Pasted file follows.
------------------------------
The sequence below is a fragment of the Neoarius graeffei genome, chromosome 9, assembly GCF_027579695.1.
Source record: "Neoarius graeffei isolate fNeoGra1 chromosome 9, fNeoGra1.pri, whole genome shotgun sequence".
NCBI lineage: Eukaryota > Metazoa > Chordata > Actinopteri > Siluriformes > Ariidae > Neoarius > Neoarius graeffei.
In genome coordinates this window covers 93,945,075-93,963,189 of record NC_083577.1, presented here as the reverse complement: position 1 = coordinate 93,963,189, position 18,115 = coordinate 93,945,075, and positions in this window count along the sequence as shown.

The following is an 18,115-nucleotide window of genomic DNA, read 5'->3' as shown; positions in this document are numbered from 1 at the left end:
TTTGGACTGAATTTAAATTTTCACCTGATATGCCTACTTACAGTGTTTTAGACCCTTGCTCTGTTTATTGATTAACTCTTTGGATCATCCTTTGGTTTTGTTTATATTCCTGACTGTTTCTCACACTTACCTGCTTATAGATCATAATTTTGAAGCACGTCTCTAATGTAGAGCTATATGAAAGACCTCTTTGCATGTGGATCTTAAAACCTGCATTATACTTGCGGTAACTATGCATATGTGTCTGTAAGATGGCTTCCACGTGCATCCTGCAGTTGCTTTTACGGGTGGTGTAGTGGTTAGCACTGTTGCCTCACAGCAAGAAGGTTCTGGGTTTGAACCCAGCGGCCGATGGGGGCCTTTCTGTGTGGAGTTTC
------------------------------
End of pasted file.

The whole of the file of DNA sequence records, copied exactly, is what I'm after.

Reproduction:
The sequence below is a fragment of the Neoarius graeffei genome, chromosome 9, assembly GCF_027579695.1.
Source record: "Neoarius graeffei isolate fNeoGra1 chromosome 9, fNeoGra1.pri, whole genome shotgun sequence".
NCBI lineage: Eukaryota > Metazoa > Chordata > Actinopteri > Siluriformes > Ariidae > Neoarius > Neoarius graeffei.
In genome coordinates this window covers 93,945,075-93,963,189 of record NC_083577.1, presented here as the reverse complement: position 1 = coordinate 93,963,189, position 18,115 = coordinate 93,945,075, and positions in this window count along the sequence as shown.

The following is an 18,115-nucleotide window of genomic DNA, read 5'->3' as shown; positions in this document are numbered from 1 at the left end:
TTTGGACTGAATTTAAATTTTCACCTGATATGCCTACTTACAGTGTTTTAGACCCTTGCTCTGTTTATTGATTAACTCTTTGGATCATCCTTTGGTTTTGTTTATATTCCTGACTGTTTCTCACACTTACCTGCTTATAGATCATAATTTTGAAGCACGTCTCTAATGTAGAGCTATATGAAAGACCTCTTTGCATGTGGATCTTAAAACCTGCATTATACTTGCGGTAACTATGCATATGTGTCTGTAAGATGGCTTCCACGTGCATCCTGCAGTTGCTTTTACGGGTGGTGTAGTGGTTAGCACTGTTGCCTCACAGCAAGAAGGTTCTGGGTTTGAACCCAGCGGCCGATGGGGGCCTTTCTGTGTGGAGTTTC